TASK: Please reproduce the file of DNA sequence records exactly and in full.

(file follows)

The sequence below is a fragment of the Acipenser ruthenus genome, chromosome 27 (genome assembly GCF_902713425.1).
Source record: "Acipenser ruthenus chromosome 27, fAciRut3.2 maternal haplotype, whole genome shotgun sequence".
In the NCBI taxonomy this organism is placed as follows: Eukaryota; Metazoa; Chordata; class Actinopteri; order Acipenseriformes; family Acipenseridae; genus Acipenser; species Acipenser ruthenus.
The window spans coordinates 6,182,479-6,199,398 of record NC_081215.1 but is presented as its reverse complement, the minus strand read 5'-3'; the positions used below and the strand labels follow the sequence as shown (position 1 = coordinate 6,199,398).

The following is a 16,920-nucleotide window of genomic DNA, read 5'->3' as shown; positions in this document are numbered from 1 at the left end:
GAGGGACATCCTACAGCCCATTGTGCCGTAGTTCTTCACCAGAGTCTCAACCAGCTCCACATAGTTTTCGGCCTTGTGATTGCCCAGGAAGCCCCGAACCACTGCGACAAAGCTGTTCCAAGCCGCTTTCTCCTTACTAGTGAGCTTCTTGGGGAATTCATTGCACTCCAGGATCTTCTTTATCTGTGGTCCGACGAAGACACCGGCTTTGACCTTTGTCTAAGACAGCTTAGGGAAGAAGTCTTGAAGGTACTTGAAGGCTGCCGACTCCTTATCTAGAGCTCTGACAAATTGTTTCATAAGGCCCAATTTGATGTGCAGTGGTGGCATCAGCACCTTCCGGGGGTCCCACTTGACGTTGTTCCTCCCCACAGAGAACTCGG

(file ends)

The sequence below is a fragment of the Acipenser ruthenus genome, chromosome 27 (genome assembly GCF_902713425.1).
Source record: "Acipenser ruthenus chromosome 27, fAciRut3.2 maternal haplotype, whole genome shotgun sequence".
In the NCBI taxonomy this organism is placed as follows: Eukaryota; Metazoa; Chordata; class Actinopteri; order Acipenseriformes; family Acipenseridae; genus Acipenser; species Acipenser ruthenus.
The window spans coordinates 6,182,479-6,199,398 of record NC_081215.1 but is presented as its reverse complement, the minus strand read 5'-3'; the positions used below and the strand labels follow the sequence as shown (position 1 = coordinate 6,199,398).

The following is a 16,920-nucleotide window of genomic DNA, read 5'->3' as shown; positions in this document are numbered from 1 at the left end:
GAGGGACATCCTACAGCCCATTGTGCCGTAGTTCTTCACCAGAGTCTCAACCAGCTCCACATAGTTTTCGGCCTTGTGATTGCCCAGGAAGCCCCGAACCACTGCGACAAAGCTGTTCCAAGCCGCTTTCTCCTTACTAGTGAGCTTCTTGGGGAATTCATTGCACTCCAGGATCTTCTTTATCTGTGGTCCGACGAAGACACCGGCTTTGACCTTTGTCTAAGACAGCTTAGGGAAGAAGTCTTGAAGGTACTTGAAGGCTGCCGACTCCTTATCTAGAGCTCTGACAAATTGTTTCATAAGGCCCAATTTGATGTGCAGTGGTGGCATCAGCACCTTCCGGGGGTCCCACTTGACGTTGTTCCTCCCCACAGAGAACTCGG